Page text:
User:IssaRice/Computability and logic/Eliezer Yudkowsky's Löb's theorem puzzle
This page gives spoilers for the puzzle!
This pages states the puzzle and gives the solution.
- has high precedence, so e.g. means , and means .
- is a metalogical notion and has low precedence, so means .
Translating the puzzle using logic notation
Löb's theorem shows that if , then .
The deduction theorem says that if , then .
Applying the deduction theorem to Löb's theorem gives us .
When translating to logic notation, it becomes obvious that the application of the deduction theorem is illegitimate, because we don't actually have . This is the initial answer that Larry D'Anna gives in comments.
But now, suppose we define , and walk through the proof of Löb's theorem for this new theory . Then we would obtain the following implication: if , then . But clearly, since is one of the axioms of . Therefore by modus ponens, we have , i.e. . Now we can apply the deduction theorem to obtain . This means that our "Löb's theorem" for must be incorrect (note: the proof is correct for , which is why Löb's theorem is a theorem; it's just incorrect for ), and somewhere in the ten-step proof is an error.
Translating the Löb's theorem back to logic
Since the solution to the puzzle refers back to the proof of Löb's theorem, we first translate the proof from the cartoon version back to logic:
- by construction of
- by hypothesis
Repeating the proof of Löb's theorem for modified theory
We now repeat the proof of Löb's theorem for to see where the error is.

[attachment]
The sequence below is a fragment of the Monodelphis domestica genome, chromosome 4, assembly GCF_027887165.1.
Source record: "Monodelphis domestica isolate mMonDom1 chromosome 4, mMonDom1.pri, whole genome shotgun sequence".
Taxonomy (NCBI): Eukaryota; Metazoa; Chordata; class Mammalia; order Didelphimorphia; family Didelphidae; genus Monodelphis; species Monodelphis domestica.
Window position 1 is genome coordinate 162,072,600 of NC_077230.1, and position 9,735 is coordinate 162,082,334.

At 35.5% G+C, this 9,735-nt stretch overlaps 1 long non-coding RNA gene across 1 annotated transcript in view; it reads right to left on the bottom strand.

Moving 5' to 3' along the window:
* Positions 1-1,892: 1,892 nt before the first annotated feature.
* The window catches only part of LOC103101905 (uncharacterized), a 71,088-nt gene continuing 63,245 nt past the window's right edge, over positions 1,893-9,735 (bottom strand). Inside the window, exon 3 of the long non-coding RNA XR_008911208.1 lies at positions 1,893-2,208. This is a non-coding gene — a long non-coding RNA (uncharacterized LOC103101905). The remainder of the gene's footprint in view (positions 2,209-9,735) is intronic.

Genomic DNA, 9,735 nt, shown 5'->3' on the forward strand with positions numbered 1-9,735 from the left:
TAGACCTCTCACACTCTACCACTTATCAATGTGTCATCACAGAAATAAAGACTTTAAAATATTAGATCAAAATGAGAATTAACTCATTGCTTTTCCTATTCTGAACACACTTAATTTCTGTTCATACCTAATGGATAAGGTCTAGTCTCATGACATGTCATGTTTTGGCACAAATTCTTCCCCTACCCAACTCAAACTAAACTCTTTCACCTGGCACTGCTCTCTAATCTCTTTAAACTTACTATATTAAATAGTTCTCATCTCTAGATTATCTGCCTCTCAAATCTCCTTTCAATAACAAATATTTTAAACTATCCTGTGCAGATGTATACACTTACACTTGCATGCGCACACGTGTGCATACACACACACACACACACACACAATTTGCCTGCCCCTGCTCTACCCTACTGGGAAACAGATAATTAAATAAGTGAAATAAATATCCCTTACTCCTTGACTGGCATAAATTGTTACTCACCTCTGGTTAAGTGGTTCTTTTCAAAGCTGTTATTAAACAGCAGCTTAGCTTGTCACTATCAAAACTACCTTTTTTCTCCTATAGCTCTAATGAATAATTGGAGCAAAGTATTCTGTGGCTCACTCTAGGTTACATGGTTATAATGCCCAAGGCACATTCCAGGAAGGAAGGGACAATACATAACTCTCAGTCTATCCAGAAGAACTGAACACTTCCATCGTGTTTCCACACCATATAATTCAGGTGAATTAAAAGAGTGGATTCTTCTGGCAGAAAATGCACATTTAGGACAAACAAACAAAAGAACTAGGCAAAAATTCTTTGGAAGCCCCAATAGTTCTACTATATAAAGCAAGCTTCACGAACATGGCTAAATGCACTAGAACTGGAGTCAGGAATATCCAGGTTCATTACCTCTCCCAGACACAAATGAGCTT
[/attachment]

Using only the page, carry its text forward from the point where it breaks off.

- by construction of
- because is one of the axioms of
- instance of A3
So far, everything is fine. But can we assert ? For , we had the following:
- A1: For each sentence , if then
We need the following:
- A1′: For each sentence , if then
Since has more axioms than , we know that can prove everything that can. Thus, compared to A1, both the antecedent and consequent of A1′ are weaker, so A1′ does not necessarily follow from A1.
Suppose we take in A1′ to be . Then we obtain
- If then
Other ways we might try to get step 8 to work:
- if , then -- i think this is the one about which Larry says "ARGH WHAT ARE YOU DOING". Or maybe he means "if , then " for arbitrary .
- Now one might wonder, why is so special? I think this happens because is the provability predicate of and not some other theory. In particular, if , then if we only know the weaker statement that proves , not that proves it. So we shouldn't be able to prove that can prove . What if ? Then I think we are in a better position. e.g. if , then I think can still represent the provability predicate of (?) so then we have . (this part might be wrong)
But can we prove that we can never get step 8 for ? Well, this is exactly what the puzzle statement does -- it assumes the proof goes through, and derives an absurdity! (? actually, i'm not sure this is actually a contradiction. If we assume PA is consistent, then it seems to be a contradiction. I think this is the point nate soares and alex flint are trying to make in the comments. but we can re-word the puzzle to say one should find the first error.)
Other questions to answer
- does in still mean provability about , or about itself?
- are we removing a layer or adding one?
- can't prove everything can? yes, but this doesn't mean we can substitute implications automatically because the consequent also gets stronger